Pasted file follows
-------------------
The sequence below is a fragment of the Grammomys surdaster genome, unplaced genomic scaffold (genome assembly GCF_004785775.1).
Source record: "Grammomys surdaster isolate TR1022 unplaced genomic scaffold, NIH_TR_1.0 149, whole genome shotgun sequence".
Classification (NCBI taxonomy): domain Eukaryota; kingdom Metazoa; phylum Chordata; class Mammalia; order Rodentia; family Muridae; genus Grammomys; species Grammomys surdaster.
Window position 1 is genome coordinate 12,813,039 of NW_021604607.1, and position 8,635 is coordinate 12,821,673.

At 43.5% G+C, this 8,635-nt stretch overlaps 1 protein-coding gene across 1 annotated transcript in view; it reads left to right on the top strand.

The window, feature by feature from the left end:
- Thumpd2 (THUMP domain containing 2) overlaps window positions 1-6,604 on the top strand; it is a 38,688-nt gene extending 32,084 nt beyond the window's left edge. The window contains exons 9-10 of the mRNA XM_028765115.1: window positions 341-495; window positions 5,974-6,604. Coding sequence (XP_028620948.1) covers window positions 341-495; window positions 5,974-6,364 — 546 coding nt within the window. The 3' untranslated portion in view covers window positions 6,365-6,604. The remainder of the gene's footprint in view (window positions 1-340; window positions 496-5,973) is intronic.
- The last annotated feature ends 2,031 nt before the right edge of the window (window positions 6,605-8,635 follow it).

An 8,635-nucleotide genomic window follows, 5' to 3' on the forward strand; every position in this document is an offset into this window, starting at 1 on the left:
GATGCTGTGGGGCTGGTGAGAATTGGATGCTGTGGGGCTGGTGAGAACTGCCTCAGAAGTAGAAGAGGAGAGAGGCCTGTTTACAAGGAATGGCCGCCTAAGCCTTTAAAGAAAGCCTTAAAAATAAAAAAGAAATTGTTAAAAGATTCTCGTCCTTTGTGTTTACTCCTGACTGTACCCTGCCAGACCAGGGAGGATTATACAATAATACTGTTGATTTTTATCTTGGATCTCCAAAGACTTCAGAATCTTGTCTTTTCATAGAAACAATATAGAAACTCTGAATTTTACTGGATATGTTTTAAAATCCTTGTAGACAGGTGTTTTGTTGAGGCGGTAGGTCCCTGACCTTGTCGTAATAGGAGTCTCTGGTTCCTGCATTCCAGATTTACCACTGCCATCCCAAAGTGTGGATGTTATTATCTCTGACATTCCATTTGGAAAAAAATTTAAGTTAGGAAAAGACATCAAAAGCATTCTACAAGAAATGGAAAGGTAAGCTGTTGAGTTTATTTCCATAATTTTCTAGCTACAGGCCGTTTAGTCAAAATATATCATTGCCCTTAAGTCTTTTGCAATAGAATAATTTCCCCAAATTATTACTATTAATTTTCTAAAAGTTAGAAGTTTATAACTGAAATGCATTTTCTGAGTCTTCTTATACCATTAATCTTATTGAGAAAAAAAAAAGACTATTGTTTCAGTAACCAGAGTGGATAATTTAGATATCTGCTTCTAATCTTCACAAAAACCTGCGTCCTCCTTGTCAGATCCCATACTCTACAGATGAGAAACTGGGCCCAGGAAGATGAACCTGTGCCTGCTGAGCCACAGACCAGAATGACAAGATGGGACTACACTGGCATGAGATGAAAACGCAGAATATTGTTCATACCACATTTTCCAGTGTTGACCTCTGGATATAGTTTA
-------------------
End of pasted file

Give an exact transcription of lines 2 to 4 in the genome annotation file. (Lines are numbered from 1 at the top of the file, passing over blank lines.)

Source record: "Grammomys surdaster isolate TR1022 unplaced genomic scaffold, NIH_TR_1.0 149, whole genome shotgun sequence".
Classification (NCBI taxonomy): domain Eukaryota; kingdom Metazoa; phylum Chordata; class Mammalia; order Rodentia; family Muridae; genus Grammomys; species Grammomys surdaster.
Window position 1 is genome coordinate 12,813,039 of NW_021604607.1, and position 8,635 is coordinate 12,821,673.